Macomb, Oakland county businesses get federal funding to move beyond pandemic
Troy — County Executives from Macomb and Oakland announced a partnership Tuesday with Automation Alley to manufacture Personal Protective Equipment and acquire other technology to help area businesses move beyond the COVID-19 pandemic.
The leaders, along with Automation Alley executive director and CEO Tom Kelly, met to discuss the PPE Resilience Grant Program and an effort to utilize federal CARES funding, about $10 million from Oakland County and $2 million from Macomb County.
The goal is to help small businesses acquire the technology to recover from the pandemic and specifically move into the digital manufacturing age. The funds are part of nearly $4 billion in federal stimulus funds designated for Michigan to help meet COVID-19-related expenses and are in addition to other CARES grants already distributed by the counties to businesses, communities and residents.
“Yesterday, a committee of the Oakland County Board of Commissioners unanimously approved funding for the PPE Resilience Grant that brings us here today and it will go before the full board on Thursday,” said Coulter during the news conference at Automation Alley offices in Troy.
Coulter said when he convened an Economic Recovery Task Force a few months ago, members expressed the need for “targeted support for our businesses,” public communication and the need to address issues like child care and school reopening.
In the early weeks of the pandemic when critical supplies needed, most were in “desperate shortage.”
“Thankfully, through the generous support of local businesses, we received donations of nearly 1.4 million masks and 200,000 face shields,” Coulter said.
“This grant takes the next step so we avoid a mad scramble that comes by relying on manufacturers in China or with FEMA stopping shipments midstream,” he said. “We need access to the items that will keep our health care and frontline workers, families and workers safe, whether it’s as simple as a mask or as technical as a ventilator.”
Coulter praised Automation Alley’s "robust membership of industry leaders and technology expertise that checks off so many boxes to help our small manufactures acquire the technologies …”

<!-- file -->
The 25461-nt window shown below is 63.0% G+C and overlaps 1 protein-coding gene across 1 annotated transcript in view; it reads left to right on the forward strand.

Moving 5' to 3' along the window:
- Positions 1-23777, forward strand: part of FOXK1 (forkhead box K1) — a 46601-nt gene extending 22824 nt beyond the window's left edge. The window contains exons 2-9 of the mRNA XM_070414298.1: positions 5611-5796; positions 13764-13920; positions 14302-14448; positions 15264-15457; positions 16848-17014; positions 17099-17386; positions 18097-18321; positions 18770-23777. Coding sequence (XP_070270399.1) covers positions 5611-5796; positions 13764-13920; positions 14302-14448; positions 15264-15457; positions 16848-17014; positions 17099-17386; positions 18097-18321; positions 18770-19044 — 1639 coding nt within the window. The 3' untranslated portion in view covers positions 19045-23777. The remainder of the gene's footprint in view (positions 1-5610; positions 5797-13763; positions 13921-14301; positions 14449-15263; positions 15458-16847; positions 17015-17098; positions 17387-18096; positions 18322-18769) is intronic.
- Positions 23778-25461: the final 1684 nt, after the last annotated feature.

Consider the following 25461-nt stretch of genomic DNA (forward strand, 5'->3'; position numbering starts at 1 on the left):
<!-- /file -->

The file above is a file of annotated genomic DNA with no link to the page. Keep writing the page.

Hackel said “faced with economic uncertainty it is incumbent that we invent ways to aid our business community."
“With the strategic leadership of Automation Alley we are leveraging best global practices to position local companies to be at the forefront of technological innovation and workplace safety.”
Automation Alley represents about 1,000 companies in the region of differing technology.
Last week, Coulter announced that 84 nonprofit organizations would share $9.7 million in grants from the Oakland Together Community Response and Recovery Fund to help groups restore services and programs such as food distribution, shelter and health care that were hit by the pandemic. The recovery fund comes from the federal coronavirus aid and is part of an effort by Coulter and county commissioners to address the effects of the virus on businesses, communities and residents.
Earlier this month, Hackel announced a plan to distribute $20 million in small business sustainability grants through CARES funding. The $5,000 grants are part of the Macomb County CARES for Small Business Program, a $70 million initiative.
The Macomb County Planning and Economic Development agency, which is leading the program, expects the funding will provide direct relief to 4,000 businesses.
As of Tuesday, Oakland County has recorded 11,942 positive cases of the virus including 1,085 deaths. Macomb County has had a total of 7,171 positive cases and 873 related deaths.